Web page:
This week has been a curious one. After all the volatility of the last fortnight, the market has gone completely limp. Total traded quantity in the last couple of days, both exchanges put together, have been around 40,000 crores, 30 per cent lower than the previous averages. This, more than any price movement, is reflective of the lack of conviction on the street today.
It’s almost like a car driving slowly on a road with many bends: The driver is always unsure of what lies beyond the next bend and whether there is another vehicle rushing down the other way.
What is also making investors apprehensive is the prospect of large-scale withdrawal of FII money, if the US problem deepens. So far, we haven’t seen much by way of outflows.
Since July 27, when it all started, FIIs have sold around $1 billion of stock in the cash market. Now, this may seem large but seen in the context of the record inflows we saw in July, this isn’t significant.
Particularly so, because domestic institutional investors bought almost an equivalent amount during the period. This has cushioned the fall to a large extent. Also, India has fared much better on the liquidity front, relatively; Taiwan has seen outflows of $4.5 billion since the correction started.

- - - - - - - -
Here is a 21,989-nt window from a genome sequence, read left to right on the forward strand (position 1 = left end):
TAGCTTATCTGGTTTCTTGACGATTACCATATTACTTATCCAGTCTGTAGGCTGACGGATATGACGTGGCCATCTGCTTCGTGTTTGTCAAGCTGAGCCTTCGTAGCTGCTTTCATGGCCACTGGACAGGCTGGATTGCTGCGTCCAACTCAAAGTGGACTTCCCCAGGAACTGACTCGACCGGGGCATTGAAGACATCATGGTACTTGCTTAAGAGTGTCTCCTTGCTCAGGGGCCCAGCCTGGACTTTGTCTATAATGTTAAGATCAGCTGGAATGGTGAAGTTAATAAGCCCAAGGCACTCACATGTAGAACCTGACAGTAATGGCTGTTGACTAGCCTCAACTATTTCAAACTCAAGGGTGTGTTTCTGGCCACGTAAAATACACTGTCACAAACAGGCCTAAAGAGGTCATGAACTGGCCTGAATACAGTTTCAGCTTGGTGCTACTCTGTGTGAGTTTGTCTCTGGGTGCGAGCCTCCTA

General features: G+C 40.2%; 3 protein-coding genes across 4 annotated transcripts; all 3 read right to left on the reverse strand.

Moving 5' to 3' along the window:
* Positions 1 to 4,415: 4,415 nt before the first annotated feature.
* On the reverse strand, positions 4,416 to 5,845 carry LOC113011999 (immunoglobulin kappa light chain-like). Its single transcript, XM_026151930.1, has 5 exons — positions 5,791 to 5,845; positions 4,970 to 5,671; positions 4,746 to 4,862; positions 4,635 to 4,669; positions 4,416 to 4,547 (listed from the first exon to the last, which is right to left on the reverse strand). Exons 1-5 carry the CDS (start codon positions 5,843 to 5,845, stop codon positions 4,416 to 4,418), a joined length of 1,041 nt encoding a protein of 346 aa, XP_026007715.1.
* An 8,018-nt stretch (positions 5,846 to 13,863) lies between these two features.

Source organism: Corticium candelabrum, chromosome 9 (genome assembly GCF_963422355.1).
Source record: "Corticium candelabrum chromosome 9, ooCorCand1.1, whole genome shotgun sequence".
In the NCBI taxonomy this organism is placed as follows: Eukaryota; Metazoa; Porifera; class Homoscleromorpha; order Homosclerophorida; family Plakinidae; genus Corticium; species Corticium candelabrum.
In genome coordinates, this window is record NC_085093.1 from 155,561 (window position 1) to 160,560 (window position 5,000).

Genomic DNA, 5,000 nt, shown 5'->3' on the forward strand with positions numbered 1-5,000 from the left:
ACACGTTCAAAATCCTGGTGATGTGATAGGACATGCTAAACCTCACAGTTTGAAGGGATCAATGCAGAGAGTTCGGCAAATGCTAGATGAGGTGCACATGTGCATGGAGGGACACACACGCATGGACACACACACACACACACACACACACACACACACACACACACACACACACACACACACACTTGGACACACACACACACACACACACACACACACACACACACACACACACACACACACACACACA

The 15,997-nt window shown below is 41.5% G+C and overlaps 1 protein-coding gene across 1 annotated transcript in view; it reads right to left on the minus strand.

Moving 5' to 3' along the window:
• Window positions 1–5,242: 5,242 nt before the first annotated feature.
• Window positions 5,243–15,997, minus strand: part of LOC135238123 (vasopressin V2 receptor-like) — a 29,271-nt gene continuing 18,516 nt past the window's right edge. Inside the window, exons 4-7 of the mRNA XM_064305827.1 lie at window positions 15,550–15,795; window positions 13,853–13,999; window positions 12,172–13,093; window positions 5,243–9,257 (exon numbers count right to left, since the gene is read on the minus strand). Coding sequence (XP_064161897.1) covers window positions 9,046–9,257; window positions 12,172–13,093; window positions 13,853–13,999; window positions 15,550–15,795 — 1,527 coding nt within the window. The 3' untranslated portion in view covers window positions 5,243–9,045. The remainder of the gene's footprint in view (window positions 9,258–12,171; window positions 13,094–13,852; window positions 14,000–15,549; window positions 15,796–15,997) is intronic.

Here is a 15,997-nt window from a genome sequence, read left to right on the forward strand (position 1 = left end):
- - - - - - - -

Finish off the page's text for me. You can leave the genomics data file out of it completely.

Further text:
This lacklustre phase isn’t expected to last very long either. There’s just too much underlying nervous tension. If more bad news follows, volatility will spike again. In the absence of it, there’s a reasonable chance that the market will attempt a comeback. After all, this hasn’t been a debilitating fall like the May 2006 carnage. But there are many IFs out there; sadly that’s how the market is positioned: Just too many IFs.
(The writer is Executive Editor, CNBC-TV 18)